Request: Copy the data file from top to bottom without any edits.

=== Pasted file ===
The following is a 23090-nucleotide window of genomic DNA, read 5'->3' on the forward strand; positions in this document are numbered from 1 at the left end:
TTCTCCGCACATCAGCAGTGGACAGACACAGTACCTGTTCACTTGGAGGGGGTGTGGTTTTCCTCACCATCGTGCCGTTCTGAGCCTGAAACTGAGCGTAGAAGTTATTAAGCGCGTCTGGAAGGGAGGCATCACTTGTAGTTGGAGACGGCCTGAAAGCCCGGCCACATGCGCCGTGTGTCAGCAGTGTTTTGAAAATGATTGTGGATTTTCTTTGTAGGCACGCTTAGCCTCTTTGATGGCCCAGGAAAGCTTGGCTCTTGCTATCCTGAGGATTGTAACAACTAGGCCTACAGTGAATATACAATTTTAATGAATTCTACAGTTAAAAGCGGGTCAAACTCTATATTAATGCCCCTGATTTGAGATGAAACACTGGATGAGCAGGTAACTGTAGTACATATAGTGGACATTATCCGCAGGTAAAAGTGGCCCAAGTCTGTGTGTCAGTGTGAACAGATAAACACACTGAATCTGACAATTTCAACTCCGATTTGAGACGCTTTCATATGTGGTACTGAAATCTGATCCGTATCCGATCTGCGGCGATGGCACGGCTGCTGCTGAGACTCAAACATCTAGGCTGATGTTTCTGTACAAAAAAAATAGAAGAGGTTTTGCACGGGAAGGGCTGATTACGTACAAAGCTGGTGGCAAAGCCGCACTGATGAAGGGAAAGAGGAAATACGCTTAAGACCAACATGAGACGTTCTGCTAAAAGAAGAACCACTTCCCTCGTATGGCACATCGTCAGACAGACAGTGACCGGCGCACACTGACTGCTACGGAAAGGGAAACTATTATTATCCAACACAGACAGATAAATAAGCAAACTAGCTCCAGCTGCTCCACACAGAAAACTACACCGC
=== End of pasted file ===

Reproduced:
The following is a 23090-nucleotide window of genomic DNA, read 5'->3' on the forward strand; positions in this document are numbered from 1 at the left end:
TTCTCCGCACATCAGCAGTGGACAGACACAGTACCTGTTCACTTGGAGGGGGTGTGGTTTTCCTCACCATCGTGCCGTTCTGAGCCTGAAACTGAGCGTAGAAGTTATTAAGCGCGTCTGGAAGGGAGGCATCACTTGTAGTTGGAGACGGCCTGAAAGCCCGGCCACATGCGCCGTGTGTCAGCAGTGTTTTGAAAATGATTGTGGATTTTCTTTGTAGGCACGCTTAGCCTCTTTGATGGCCCAGGAAAGCTTGGCTCTTGCTATCCTGAGGATTGTAACAACTAGGCCTACAGTGAATATACAATTTTAATGAATTCTACAGTTAAAAGCGGGTCAAACTCTATATTAATGCCCCTGATTTGAGATGAAACACTGGATGAGCAGGTAACTGTAGTACATATAGTGGACATTATCCGCAGGTAAAAGTGGCCCAAGTCTGTGTGTCAGTGTGAACAGATAAACACACTGAATCTGACAATTTCAACTCCGATTTGAGACGCTTTCATATGTGGTACTGAAATCTGATCCGTATCCGATCTGCGGCGATGGCACGGCTGCTGCTGAGACTCAAACATCTAGGCTGATGTTTCTGTACAAAAAAAATAGAAGAGGTTTTGCACGGGAAGGGCTGATTACGTACAAAGCTGGTGGCAAAGCCGCACTGATGAAGGGAAAGAGGAAATACGCTTAAGACCAACATGAGACGTTCTGCTAAAAGAAGAACCACTTCCCTCGTATGGCACATCGTCAGACAGACAGTGACCGGCGCACACTGACTGCTACGGAAAGGGAAACTATTATTATCCAACACAGACAGATAAATAAGCAAACTAGCTCCAGCTGCTCCACACAGAAAACTACACCGC